Psychologists say that relocation is one of the most stressful activities persons and their families can be subjected to. Changing jobs also figures around the top of this list, and given that most people end up relocating due to this reason, you can only imagine just how much more stressful relocation becomes. Relocation comes with a fair of subjective and objective concerns, ranging from personal to financial implications, which makes it harder to decide on whether to move or not.
The financial implications of relocating can be measured through the analysis of various factors. From an employer’s perspective too, such an analysis is extremely beneficial and would ensure that the relocation decision made was ideal for the business. Some of the benefits of this analysis include:
- Potential cost savings by relocating an employee from a location where the cost of living is high to a place where it is relatively lower.
- When moving an employee from a low cost location to a high cost one, careful analysis will help the company identify the right amount of remuneration during such a move. This way, companies can calculate ideal salaries and avoid any additional expenditure.
- When moving an employee from a higher cost of living location to one with a lower cost of living, employers can use analysis to convince reluctant employees about the higher savings they would realize in the new location.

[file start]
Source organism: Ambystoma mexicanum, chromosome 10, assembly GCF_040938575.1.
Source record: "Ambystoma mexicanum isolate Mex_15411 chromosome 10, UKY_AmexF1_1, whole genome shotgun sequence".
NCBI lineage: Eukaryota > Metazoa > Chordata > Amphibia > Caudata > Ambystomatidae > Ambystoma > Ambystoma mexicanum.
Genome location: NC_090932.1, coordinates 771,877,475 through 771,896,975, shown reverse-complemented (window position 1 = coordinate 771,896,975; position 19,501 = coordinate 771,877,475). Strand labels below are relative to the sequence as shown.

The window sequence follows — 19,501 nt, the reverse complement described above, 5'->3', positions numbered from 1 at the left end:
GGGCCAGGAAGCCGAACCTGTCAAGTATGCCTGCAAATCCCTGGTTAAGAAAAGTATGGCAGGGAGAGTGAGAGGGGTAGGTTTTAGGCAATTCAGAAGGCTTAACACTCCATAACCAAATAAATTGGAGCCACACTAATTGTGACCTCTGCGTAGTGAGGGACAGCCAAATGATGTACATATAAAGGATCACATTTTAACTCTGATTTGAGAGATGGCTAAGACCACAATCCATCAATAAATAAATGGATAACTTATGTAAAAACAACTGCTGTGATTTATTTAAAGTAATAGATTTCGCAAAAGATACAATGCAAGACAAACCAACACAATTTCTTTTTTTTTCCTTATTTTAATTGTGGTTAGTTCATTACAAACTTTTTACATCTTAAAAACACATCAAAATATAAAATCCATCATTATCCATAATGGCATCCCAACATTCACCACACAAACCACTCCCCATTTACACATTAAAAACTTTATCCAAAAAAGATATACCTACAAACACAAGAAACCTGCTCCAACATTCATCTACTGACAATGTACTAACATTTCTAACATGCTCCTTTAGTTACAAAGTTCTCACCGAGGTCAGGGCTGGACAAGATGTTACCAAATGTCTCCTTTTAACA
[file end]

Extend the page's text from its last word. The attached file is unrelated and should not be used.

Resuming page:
- The analysis can be used to illustrate the benefits of relocation to employees directly and find the optimum living conditions in the new location.
Financial changes during relocation impact not just the employee, but his/her entire family. When performing such an analysis, ensure that it is comprehensive and includes all aspects and concerns of the employee. The following are a few factors that can be included during the analysis of financial implications of relocation:
- Compare the old salary of the employee with the change in overall wages earned by the entire family. Also include the changes in taxes between the two locations and projected change in income when moving with a spouse, assuming the spouse/partner is unable to find employment within the first year after relocation.
- Compare the changes in automobile expenses incurred by the employee in the two locations, including distance to drive, motor insurance charges, tolls and/or parking charges, taxes, etc.
- Compare the changes in benefits you would be offering to the employee, e.g. insurance plans, day care costs, etc.
- Compare the changes in housing costs – this is one of the most important factors to consider during relocation. Compare the rent, real estate taxes, mortgages, etc. of same sized houses in the two locations.
- Calculate the cost of moving household items and traveling to the new location. Also include the cost of temporary lodging and food expenses for the entire family until the employee finds a new house.
To know about how to reduce the stress of Corporate Relocation, please visit our Corporate Relocation Services page.